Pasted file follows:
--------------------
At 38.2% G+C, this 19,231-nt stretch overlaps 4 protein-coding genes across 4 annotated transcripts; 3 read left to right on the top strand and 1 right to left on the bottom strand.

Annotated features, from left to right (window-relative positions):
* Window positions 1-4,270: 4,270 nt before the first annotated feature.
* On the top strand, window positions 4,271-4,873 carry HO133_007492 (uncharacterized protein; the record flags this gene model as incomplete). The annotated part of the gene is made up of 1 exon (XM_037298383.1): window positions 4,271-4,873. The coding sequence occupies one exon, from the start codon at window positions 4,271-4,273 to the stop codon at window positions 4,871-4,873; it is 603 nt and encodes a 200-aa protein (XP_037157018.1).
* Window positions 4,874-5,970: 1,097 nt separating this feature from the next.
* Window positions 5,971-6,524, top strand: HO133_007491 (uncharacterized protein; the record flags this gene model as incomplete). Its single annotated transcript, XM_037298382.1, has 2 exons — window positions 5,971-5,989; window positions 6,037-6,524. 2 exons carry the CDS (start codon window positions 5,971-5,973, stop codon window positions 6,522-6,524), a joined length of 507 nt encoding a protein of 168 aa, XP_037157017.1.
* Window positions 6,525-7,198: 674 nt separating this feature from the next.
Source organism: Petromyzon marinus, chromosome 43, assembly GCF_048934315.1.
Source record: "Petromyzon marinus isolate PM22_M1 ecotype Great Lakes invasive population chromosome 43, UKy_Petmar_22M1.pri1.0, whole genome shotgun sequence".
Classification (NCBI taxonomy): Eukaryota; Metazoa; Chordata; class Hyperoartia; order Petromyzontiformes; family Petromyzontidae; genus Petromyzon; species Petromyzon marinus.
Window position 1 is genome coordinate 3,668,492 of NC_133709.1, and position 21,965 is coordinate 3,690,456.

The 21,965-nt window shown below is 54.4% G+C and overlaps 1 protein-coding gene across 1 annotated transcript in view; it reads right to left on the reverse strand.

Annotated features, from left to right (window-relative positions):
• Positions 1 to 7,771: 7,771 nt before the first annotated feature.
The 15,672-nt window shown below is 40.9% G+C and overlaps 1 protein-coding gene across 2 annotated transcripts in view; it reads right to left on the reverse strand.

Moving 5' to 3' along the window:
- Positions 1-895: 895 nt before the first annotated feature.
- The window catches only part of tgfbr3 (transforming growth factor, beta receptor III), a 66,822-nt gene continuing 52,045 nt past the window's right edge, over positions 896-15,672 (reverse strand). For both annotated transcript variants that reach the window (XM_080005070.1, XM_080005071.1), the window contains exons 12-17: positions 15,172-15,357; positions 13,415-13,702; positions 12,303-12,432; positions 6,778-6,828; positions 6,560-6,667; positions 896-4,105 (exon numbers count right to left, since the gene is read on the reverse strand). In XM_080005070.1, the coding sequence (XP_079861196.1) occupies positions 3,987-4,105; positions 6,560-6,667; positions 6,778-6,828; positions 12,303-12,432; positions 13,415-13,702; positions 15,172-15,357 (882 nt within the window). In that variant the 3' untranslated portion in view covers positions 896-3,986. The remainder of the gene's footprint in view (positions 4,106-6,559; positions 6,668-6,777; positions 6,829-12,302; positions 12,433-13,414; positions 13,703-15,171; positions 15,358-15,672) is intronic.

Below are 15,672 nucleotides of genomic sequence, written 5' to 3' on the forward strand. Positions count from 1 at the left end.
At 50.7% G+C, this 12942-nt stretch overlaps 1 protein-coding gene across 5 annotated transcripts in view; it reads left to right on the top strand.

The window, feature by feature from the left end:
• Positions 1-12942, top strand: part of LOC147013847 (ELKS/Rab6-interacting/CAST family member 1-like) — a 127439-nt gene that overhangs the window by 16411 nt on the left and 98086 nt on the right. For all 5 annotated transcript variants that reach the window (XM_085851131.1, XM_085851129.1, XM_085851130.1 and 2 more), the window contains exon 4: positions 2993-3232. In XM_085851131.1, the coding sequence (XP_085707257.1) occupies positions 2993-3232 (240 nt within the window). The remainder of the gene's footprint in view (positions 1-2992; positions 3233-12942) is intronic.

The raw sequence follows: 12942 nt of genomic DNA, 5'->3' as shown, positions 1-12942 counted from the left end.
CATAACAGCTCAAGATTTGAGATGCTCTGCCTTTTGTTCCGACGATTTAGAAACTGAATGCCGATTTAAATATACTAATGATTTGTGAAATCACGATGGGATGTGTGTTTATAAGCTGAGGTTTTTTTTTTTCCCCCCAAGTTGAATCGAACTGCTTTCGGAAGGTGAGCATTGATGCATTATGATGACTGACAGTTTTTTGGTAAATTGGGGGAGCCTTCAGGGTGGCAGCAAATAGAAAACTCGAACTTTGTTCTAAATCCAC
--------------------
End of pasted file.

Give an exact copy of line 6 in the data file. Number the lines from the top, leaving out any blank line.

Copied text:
* Window positions 5,971-6,524, top strand: HO133_007491 (uncharacterized protein; the record flags this gene model as incomplete). Its single annotated transcript, XM_037298382.1, has 2 exons — window positions 5,971-5,989; window positions 6,037-6,524. 2 exons carry the CDS (start codon window positions 5,971-5,973, stop codon window positions 6,522-6,524), a joined length of 507 nt encoding a protein of 168 aa, XP_037157017.1.